Omaha Poker is fast becoming one of the most popular variations of poker worldwide. It’s a game that’s filled with action and strategy, making it exciting and more interesting to both beginners and professional poker players. Since Omaha Poker has a similarity with Texas Hold’em Poker, learning it would be easy for most players.
You’ve seen the name and you’ve heard poker players rave about it. Now it’s time to learn how to play it. For players who start out playing Texas Hold’em Poker, Omaha is often the next game to learn. It bears a natural similarity to Hold’em in the way the game is played.
There are different variations of the game and the one we will be focusing on here is Pot-Limit Omaha (PLO). If you understand the rules for Texas Hold’em Poker then you’ll be able to pick up Omaha Poker quite easily. Both are community card poker games that consists of hole cards and community cards that are shared by all players.
Before we proceed with the rules of Omaha Poker, let’s take a look at the difference between Omaha and Texas Hold’em.
What is the difference between Omaha Poker and Texas Hold’em Poker? In both variations, players are dealt their hole cards face down and players use those cards together with the five community cards (the flop, turn and river) to make the best poker hand possible. The one big difference between Omaha and Texas Hold’em is that in Omaha, players are dealt FOUR hole cards and from those four cards, they must choose two hole cards to combine with the community cards to make a five-card poker hand.
It is important to note that the Omaha game rules require players to use TWO of their hole cards and three community cards to build a hand whereas in Hold’em Poker, players can use two, one or none of their hole cards. Hand rankings for both games are similar and the best hand wins the game.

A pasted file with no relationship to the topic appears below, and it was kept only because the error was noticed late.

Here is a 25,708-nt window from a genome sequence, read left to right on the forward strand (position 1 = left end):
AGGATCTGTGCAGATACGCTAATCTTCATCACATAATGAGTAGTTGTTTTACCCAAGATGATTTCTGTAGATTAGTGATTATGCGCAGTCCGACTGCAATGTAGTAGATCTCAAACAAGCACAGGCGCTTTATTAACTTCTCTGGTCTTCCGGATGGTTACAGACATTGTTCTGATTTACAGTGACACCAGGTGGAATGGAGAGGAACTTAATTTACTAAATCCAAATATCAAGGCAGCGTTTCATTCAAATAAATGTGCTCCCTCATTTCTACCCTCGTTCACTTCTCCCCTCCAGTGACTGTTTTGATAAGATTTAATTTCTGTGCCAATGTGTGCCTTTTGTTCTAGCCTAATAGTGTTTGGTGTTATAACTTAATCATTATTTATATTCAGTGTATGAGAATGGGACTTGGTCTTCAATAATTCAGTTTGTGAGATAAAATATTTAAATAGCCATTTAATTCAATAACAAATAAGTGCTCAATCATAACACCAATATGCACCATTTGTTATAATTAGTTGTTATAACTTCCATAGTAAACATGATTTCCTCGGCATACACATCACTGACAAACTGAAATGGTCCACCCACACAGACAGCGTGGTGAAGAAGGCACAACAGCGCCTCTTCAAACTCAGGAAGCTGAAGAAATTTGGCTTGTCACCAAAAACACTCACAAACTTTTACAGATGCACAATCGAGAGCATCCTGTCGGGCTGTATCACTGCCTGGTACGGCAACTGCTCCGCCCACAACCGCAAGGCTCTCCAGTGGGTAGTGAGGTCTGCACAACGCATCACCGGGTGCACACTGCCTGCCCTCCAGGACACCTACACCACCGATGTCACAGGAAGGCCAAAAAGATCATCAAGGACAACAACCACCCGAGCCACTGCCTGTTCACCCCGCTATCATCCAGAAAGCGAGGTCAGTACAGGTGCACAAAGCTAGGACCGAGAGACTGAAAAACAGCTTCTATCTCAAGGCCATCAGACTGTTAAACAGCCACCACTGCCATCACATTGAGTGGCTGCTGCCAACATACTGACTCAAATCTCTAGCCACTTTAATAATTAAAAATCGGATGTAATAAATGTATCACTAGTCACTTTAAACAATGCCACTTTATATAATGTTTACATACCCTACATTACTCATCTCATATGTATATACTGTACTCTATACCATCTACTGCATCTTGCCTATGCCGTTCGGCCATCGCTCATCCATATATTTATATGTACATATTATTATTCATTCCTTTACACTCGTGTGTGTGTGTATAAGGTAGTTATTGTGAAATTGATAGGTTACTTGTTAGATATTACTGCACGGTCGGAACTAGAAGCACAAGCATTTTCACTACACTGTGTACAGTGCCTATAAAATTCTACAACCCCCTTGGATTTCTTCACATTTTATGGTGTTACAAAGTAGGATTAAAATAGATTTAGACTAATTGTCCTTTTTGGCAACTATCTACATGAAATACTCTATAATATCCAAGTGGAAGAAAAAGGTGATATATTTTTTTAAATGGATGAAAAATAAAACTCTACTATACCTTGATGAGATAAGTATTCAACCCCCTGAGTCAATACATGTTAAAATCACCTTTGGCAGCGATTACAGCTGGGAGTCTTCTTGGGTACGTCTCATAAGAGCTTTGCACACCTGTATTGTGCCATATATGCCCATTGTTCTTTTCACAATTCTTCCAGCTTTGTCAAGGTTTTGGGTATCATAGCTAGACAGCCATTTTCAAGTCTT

Related: Poker Hand Rankings Explained
Players who are new to Omaha Poker often make the mistake of forgetting the golden rule of the game which is the use TWO of the four hole cards together with three community cards to make a hand.
For example, a player holding 3♠ 5♣ 9♦ A♥ might look at a board with 2♠ 5♥ 10♥ Q♥ K♥ and believe he has made an Ace-High Flush. In reality, this player only has a pair of fives and not a flush at all. Once again, players MUST use two hole cards from their hand and three community cards to make the best hand possible.
The mechanics of betting in Omaha Poker remains the same as Texas Hold’em Poker. There will be a small blind and big blind, as well as a rotating dealer button. Each round will have four betting rounds which would be the Preflop, Flop, Turn and the River. For an overview of the different phases of the game, check out our guide on “How to Play Poker”.
Compared to Texas Hold’em, Omaha Poker or specifically Pot-Limit Omaha (PLO) is known as an “action game”, making it popular amongst the high-stakes players. Players begin with four hole cards which gives them a much wider range of hands. The addition of two hole cards increases the hand values, making it more likely to hit “the nuts” or make the highest possible hand more frequently.
Pot-Limit Omaha (PLO) players are dealt SIX different two-card combinations with the four hole cards which they can use to make the best hand. It comes as no surprise that there will be an increase in the number strong hands which makes for more action and dramatic showdowns in Omaha Poker.
In a game of Texas Hold’em, hitting a three of a kind or a straight can be considered a very strong hand. In Omaha, those hands will often be beat by something stronger. It is because of this that Omaha Poker is a becoming more and more popular amongst the poker community.
Unlike No-Limit Hold’em, the Pot-Limit Omaha (PLO) of the game only allows players to bet up to the size of the pot. Similar to Texas Hold’em, the minimum bet that can be called in Omaha is the equivalent of one big blind. A game that is $1/$2 PLO would mean that a minimum bet a player can make is $2. In a no-limit game, a player can at any point go All-in but in Pot-Limit Omaha the maximum bet allowed would be the current size of the pot.
Calculating Pot-Size When playing Pot-Limit Omaha poker online, pot sizes and maximum bets are automatically calculated. Similarly, if playing at casinos, the math will be taken care of by the dealer. If you do find yourself in a situation where you have to do the math, things can get a bit tricky. If the current pot size is $10, the player who is first to act can make a maximum bet of $10. Subsequent players might just call and if a player wishes to raise then that’s where it gets tricky.